Celebrex cuts risk of colon polyps

But painkiller may increase heart problems

September 01, 2006|By Michelle Fay Cortez | Michelle Fay Cortez,Bloomberg News Service

The painkiller Celebrex nearly halves the chance of developing colon polyps - but nearly doubles the risk of heart problems, say newly published studies that may rule out the drug's widespread use for preventing cancer.

The studies, in yesterday's New England Journal of Medicine, suggest that scientists are on the right research track in how they attack the second-most-deadly cancer after lung tumors.

At the same time, the size of the heart risks makes the results "bittersweet," a researcher said.

"It opens the door to further research in trying to prevent colon cancer, but because of the cardiovascular effects, it's not in itself a complete answer," said Bernard Levin, a senior researcher at M.D. Anderson Cancer Center at the University of Texas in Houston.

The results of the research first surfaced when the studies were halted in December 2004 because of the heart risks. In 2005, sales for Celebrex, the fourth-biggest drug made by Pfizer Inc., dropped by almost half, to $1.73 billion. Since then, the company has marketed the pain pill in magazine ads and said it expects sales to rebound this year to $2 billion.

Publication of the studies show Celebrex was particularly effective against advanced polyps, lesions that can turn into cancer. The highest dose of the drug cut the risk of advanced polyps 51 percent to 66 percent in the studies.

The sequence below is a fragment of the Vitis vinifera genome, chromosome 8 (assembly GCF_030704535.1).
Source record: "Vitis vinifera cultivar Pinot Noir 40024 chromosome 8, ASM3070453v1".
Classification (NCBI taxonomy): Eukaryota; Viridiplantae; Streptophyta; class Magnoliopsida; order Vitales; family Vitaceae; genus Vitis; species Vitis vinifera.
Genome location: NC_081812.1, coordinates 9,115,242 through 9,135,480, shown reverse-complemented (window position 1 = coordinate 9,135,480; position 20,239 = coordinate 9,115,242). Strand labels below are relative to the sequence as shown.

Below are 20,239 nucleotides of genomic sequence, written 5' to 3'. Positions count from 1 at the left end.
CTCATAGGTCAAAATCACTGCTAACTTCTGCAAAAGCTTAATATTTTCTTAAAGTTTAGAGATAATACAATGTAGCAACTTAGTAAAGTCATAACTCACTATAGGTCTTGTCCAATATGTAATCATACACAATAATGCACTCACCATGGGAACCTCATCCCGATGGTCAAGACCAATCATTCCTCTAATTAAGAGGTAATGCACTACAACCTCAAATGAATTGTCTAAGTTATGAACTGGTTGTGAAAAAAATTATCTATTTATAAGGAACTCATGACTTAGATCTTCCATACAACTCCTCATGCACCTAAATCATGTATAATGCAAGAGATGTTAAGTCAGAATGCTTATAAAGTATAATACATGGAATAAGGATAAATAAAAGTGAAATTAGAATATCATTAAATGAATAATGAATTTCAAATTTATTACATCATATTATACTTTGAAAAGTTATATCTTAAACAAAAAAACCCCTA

Heart disease, however, is about five times more common than cancer, even in the high-risk patients with previous polyps included in the study, said Bruce Psaty, professor of medicine at the University of Washington in Seattle, in a telephone interview this week.

"The cardiovascular risks far outweigh even the most optimistic estimates of the potential benefit on colorectal cancer," said Psaty who co-wrote an accompanying editorial on the studies. "That's a huge increase in a common disease."

Both the editorialists and the researchers said Celebrex may be useful for a small group of patients with the highest cancer risk and few cardiovascular problems.

Pfizer, the world's biggest drugmaker, funded the studies and has sent the results to the U.S. Food and Drug Administration, said Simon Lowry, the company's medical director for Celebrex. Pfizer hasn't made a decision about whether to pursue U.S. regulatory approval of the drug for use in cancer prevention, he said.

About 150,000 people in the United States are diagnosed with colorectal cancer each year, and 55,000 will die from it, according to the American Cancer Society. While death rates can be reduced by up to 40 percent by removing polyps that doctors spot during a colonoscopy, few Americans regularly undergo the screening, recommended for everyone older than 50.

The company has studies involving 40,000 patients under way or in the works to flesh out the drug's impact on cancer, heart risks and stomach complications, Lowry said. New York-based Pfizer is facing more than 1,500 lawsuits over Celebrex and its related Bextra painkiller, which was withdrawn from the market in 2005.

Baltimore Sun Articles
Please note the green-lined linked article text has been applied commercially without any involvement from our newsroom editors, reporters or any other editorial staff.